BRUCE BROUGHTON.

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Bruce Broughton is best known for his many motion picture scores, including Silverado, Tombstone, The Rescuers Down Under, The Presidio, Miracle on 34th Street, the Homeward Bound adventures and Harry and the Hendersons. His television themes include The Orville, JAG, Steven Spielberg’s Tiny Toon Adventures and Dinosaurs. His scores for television range from mini-series like Texas Rising and The Blue and Gray to TV movies (Warm Springs, O Pioneers!) and countless episodes of television series such as Dallas, Quincy, Hawaii Five-O and How the West Was Won. http://www.brucebroughton.com/biography/

 

Bruce Broughton is in my opinion one of the great film music composers, his scores have delighted and excited audiences both when heard underlining and supporting the  movie or TV series and also away from any images it was written to enhance. His scores are varied and vibrant and are always filled with themes that are memorable and entertaining, in short he is a talented and extremely innovative composer, who is at home scoring any genre. My thanks to the composer for agreeing to answer my questions and for being so courteous and obliging, taking time out from his busy schedule to bring this interview to fruition.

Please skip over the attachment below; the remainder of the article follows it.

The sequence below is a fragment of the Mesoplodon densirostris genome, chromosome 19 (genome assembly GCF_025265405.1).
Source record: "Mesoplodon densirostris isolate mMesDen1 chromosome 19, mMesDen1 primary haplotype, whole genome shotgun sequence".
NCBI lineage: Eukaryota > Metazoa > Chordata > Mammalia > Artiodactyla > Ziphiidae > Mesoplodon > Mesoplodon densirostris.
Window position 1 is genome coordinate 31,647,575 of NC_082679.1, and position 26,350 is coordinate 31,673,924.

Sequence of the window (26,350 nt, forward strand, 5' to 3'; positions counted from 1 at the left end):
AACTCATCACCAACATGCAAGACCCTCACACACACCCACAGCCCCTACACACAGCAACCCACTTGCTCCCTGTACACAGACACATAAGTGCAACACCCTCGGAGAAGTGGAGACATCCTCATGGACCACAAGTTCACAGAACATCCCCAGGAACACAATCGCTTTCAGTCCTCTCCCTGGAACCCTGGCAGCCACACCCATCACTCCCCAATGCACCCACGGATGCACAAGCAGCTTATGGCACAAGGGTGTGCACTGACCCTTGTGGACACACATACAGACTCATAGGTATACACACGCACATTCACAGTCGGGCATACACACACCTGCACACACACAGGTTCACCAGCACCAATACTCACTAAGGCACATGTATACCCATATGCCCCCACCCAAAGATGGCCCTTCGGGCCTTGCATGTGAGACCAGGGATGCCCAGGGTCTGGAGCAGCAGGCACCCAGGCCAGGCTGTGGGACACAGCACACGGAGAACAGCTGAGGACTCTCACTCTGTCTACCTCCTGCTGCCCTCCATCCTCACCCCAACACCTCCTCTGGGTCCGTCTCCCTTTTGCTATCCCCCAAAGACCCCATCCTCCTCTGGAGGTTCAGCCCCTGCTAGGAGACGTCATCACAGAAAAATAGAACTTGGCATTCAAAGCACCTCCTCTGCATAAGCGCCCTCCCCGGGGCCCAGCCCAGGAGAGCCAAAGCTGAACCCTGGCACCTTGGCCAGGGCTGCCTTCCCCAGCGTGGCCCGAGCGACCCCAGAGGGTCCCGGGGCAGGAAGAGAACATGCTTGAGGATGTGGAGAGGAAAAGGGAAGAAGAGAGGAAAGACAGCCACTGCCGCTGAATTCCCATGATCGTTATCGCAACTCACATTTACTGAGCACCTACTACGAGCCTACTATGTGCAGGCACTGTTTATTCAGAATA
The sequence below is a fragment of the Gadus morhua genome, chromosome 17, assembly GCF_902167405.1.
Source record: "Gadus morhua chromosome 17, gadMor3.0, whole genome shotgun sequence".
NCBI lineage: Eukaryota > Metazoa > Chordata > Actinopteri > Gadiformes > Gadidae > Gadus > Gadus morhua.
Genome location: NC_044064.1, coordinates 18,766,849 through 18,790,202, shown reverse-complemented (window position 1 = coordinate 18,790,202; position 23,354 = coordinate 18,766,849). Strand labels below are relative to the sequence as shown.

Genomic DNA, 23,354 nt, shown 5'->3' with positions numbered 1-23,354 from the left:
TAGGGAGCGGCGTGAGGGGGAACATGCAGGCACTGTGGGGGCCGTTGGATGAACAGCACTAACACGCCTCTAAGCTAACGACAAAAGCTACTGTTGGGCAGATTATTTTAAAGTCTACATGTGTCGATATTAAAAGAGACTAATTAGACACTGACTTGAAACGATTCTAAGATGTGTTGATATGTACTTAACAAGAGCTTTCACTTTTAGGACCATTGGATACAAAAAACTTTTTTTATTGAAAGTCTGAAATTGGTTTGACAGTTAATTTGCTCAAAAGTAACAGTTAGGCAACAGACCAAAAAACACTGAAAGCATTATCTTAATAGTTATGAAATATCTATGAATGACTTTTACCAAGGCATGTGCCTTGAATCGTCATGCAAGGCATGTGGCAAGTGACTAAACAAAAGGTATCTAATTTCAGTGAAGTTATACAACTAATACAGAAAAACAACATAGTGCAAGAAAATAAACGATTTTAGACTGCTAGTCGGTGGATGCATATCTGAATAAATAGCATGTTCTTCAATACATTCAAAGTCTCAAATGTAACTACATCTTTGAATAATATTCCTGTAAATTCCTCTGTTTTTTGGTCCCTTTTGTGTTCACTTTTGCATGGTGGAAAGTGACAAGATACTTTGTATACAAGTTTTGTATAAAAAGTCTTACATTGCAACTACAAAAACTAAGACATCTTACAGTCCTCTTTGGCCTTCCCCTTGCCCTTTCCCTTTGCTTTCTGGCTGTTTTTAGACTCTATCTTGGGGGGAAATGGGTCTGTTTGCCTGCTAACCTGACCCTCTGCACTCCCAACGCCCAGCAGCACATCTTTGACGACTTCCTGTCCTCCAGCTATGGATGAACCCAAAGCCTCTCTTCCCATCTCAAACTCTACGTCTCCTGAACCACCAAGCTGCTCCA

Can I begin by going back to RESCUERS DOWN UNDER, how did you become involved on the movie, and what was it like working for Disney?

I simply received a call from Disney about the movie. I interviewed with the producer, Tom Schumacher, who told me what the film was and what it was about and asked if I’d be interested in doing it. What Tom didn’t know was that as a kid I wanted to be an animator and Walt Disney was my childhood hero, so it was really easy for me to answer positively and quickly. I think he was surprised, because a lot of composers really don’t like to do animation. Once I got started on the project, it went smoothly. The people I worked with were wonderful. Aside from Tom, I had two tremendous and very talented directors, Mike Gabriel and Hendel Butoy. From start to finish, it was a great job. I had to turn down “Home Alone” to do it, but I never regretted it.

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One of my own personal favourites from yourself is YOUNG SHERLOCK HOLMES, what size orchestra did you have for the movie and how much time did you have to write and record the score?

The orchestra by today’s standards was not all that large. I think it was probably around 65, give or take a few musicians. I wrote the score in 4 weeks, immediately after “Silverado,” and took a week to record it at Abbey Road. The producers were happy with the result and gave me an extra week in London to enjoy on my own afterwards. The sessions were memorably fun.

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SILVERADO is a great score, did Lawrence Kasdan, have any specific ideas and requests as to what style or sound that he wanted or indeed where the music should be placed?